Let's cut through the media and punditry rubbish and analyze the Presidential candidates through the prism of a very-close-to-rock-solid, non-partisan political axiom. Americans do not elect sitting Senators to the White House
. Americans know that the Senate is a repository of megalomaniac mediocrities
, worthless scions of great wealth
, highly polished crooks
, but mostly well-meaning mediocrities
with limited worldviews. Not to say that every President we have elected is not
those things, but we have the good sense to lower our chances of being stuck with one by avoiding recruiting straight from the Senate. However...
In modern times there is one exception to this axiom, John F. Kennedy. And it wasn't just an exception, it was a big exception. It proved that Americans were capable of going on a wingding, wot with Kennedy being a stinkin' Irish Catholic and all. Or did it? The election was veeeerrrryyy cloooooose and nearly 22% of the US population was Catholic in 1960. Nonetheless, it is this exception that keeps the likes of McCain, Edwards, Hillary and Barack Obama hopeful.
So, let's take the guy with the least chance of being the next exception (although with the most media attention) first, Barack Obama. He's a lightweight, that's fairly clear. And he's black, which makes him one of a group that constitutes 13% of the US population. So Americans would have to ditch their heretofore reluctance, inability, or whatever to elect a black candidate to a much greater degree than they got over their Catholic heebie-jeebies in 1960 to squeak Kennedy into office...for a guy who only just became a Senator and will have spent over half of his senatorial years campaigning rather than attending to his duties in Congress. Possible? Yes. Likely? No. Obama's least audacious hope is to get on the ticket as VP and play for 2012 and beyond.
Next, Hillary. Obviously she trumps Kennedy in that women are a much greater percentage of the population, but the dynamics of the gender question are not the same as the religious ones that Kennedy had to surmount. It is beyond my pay grade to sort out this psycho-socialogical question. That said, with a major character question - that she is a ruthless, lying, political automaton - hanging over her head, she doesn't have alot to help her overcome the Senate handicap. Her tenure as a denizen of the White House, although not as an elected official, may be enough for some, but here again the role of First Lady has never been seen as one that can impart the skills required of public office and would require a big shift in the mindset of the electorate.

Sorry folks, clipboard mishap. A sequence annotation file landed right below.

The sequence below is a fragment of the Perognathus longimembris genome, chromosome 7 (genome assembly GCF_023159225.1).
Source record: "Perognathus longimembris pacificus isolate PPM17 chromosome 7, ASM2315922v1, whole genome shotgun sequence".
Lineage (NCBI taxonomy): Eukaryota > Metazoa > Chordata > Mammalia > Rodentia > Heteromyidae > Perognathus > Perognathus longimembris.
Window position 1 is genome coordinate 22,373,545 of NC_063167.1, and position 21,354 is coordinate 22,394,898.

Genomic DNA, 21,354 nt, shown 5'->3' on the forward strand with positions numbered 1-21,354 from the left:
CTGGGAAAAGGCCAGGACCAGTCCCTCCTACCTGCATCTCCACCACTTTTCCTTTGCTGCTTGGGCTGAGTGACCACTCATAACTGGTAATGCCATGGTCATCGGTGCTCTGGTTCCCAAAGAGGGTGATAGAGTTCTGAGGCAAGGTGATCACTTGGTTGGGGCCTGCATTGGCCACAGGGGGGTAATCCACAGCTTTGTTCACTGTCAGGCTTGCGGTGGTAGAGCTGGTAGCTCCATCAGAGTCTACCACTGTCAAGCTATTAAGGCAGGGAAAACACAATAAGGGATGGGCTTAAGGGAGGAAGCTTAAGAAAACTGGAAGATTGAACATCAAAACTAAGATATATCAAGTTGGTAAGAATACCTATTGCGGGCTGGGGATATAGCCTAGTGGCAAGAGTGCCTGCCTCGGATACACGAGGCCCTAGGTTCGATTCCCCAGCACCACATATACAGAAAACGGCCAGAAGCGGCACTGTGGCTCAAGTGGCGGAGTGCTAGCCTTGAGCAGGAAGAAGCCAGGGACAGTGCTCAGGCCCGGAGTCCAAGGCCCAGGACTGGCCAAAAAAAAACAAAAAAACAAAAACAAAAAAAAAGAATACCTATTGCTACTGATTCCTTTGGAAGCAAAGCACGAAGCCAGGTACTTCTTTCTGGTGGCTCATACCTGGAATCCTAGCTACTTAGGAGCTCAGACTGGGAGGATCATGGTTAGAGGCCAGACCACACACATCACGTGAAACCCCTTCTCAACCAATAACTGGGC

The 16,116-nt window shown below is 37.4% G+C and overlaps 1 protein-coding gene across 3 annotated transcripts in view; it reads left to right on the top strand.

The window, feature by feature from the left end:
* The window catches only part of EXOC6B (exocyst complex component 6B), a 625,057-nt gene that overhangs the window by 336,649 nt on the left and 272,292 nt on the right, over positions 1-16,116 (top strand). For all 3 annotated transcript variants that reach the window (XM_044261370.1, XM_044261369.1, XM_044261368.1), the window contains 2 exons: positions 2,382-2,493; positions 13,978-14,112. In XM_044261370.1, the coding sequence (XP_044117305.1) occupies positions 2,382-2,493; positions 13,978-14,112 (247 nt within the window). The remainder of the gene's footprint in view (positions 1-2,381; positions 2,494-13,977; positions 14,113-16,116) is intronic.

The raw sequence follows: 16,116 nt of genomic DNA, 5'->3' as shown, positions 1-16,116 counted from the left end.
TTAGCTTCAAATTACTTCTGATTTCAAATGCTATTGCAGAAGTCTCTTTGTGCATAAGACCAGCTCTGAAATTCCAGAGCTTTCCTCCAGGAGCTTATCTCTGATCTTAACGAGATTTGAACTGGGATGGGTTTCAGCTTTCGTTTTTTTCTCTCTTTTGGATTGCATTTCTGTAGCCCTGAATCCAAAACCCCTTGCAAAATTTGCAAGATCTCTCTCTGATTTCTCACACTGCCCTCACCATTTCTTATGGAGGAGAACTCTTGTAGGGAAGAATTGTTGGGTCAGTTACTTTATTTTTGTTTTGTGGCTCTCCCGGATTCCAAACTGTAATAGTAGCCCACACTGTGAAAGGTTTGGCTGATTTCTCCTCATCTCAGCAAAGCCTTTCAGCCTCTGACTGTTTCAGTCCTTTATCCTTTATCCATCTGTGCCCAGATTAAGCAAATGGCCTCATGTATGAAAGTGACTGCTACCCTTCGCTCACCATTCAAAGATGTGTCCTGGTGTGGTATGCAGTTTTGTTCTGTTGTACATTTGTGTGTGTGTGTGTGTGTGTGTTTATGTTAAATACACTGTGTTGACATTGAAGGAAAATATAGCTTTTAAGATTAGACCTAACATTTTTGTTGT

Now on to John McCain. Regardless of his policy views or voting record, John McCain has already
run for President as a sitting Senator and lost to a non-senatorial candidate (the then Governor of Texas who was, at the time, considered a weak candidate). McCain is facing two non-senate candidates this time around and there is nothing to indicate that the electorate has changed its view about him or the electability of Senators. McCain would have been smarter to go back to Arizona and run for Governor, as the presidentially ambitious Jon Corzine did.
Finally, John Edwards is not actually a sitting Senator as Harry Reid helpfully pointed out just last week. Could this help him as he has shed the burden of the Senate? I dunno. Still his only political experience has been as a Senator. History shows us that Americans generally want their Presidents to have done something besides just be a Senator, like run a state or be Vice President. Ditto for Fred Thompson, his blogosphere boomlet notwithstanding.
That leaves Bill Richardson, Rudy Giuliani and Mitt Romney as the only candidates who do not have a severe handicap keeping them from the Oval Office. The smart money would go with one of those three.